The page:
Confirmation bias is the tendency of individuals to pay attention to or believe information that confirms the personal values and beliefs they already hold, rather than allowing their beliefs to be changed by new information.
It’s a powerful force that many researchers have suggested plays a key role in the persistence of phenomena such as climate doubt. With an overwhelming abundance of evidence pointing to the existence of anthropogenic climate change, for instance, many scientists have questioned why skepticism continues to be pervasive in society. Sociologists have suggested that the reason has to do with the fact that it’s difficult to change an individual’s worldview simply by presenting new information. Confirmation bias, rather, leads people to seek out evidence — however small or poorly supported — that supports their existing personal beliefs. 
Seems to be a simple enough explanation….We can all [present company included] insist that we’re always objective and always looking at all sides of important issues, but … not really. Human nature is what it is. This is true for conservatives and progressives—denials and finger-pointing duly noted.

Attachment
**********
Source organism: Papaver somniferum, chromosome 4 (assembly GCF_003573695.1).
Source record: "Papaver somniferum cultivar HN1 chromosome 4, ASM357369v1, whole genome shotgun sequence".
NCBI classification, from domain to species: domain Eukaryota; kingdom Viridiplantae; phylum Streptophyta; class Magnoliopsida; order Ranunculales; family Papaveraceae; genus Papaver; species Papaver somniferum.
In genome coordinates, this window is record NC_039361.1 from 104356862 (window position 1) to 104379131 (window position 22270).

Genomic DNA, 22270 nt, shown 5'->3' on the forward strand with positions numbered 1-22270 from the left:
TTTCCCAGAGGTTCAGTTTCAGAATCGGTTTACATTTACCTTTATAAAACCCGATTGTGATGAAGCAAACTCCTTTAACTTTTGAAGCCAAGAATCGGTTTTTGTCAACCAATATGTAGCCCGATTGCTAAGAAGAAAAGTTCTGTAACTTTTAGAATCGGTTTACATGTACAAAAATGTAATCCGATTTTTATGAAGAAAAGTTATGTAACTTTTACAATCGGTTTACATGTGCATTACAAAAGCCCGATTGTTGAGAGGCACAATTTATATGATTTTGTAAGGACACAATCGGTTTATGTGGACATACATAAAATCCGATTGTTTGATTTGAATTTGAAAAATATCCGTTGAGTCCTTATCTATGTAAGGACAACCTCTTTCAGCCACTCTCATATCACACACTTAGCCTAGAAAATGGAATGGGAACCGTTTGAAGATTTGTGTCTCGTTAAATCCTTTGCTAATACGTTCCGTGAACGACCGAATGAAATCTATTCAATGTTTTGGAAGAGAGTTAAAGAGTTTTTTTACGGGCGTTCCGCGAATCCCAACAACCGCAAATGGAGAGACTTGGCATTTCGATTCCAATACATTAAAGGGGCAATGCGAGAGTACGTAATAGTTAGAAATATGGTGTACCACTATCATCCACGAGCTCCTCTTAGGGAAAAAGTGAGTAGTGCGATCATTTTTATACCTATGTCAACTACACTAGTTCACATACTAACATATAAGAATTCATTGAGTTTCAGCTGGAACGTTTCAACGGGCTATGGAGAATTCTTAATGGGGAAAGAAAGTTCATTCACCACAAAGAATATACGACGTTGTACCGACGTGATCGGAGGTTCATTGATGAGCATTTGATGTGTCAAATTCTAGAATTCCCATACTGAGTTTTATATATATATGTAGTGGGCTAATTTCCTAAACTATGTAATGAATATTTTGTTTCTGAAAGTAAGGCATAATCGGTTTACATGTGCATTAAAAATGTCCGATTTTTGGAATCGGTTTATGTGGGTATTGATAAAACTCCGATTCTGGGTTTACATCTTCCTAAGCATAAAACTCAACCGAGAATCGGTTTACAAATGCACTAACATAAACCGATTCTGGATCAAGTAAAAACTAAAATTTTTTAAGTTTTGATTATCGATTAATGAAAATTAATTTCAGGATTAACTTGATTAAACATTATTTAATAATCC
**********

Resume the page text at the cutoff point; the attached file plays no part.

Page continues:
For the great majority of issues, questions, and concerns that pop up on our daily radar screens, this psychological short-cut is certainly handy, and rarely a cause of any great trouble in our lives. It’s a different story for matters whose scope and impact extends beyond today in our own little worlds.
Climate change is certainly one such issue, as was explored in Chelsea Harvey’s above-referenced Washington Post article about a study which examined the spread of misinformation online. Any number of contentious political/economic/cultural topics likewise fall under that widening umbrella. The report’s lead author offered one of the main conclusions validating the impact of confirmation bias as it relates to the spread of climate change denial:
…click on the above link to read the rest of the article…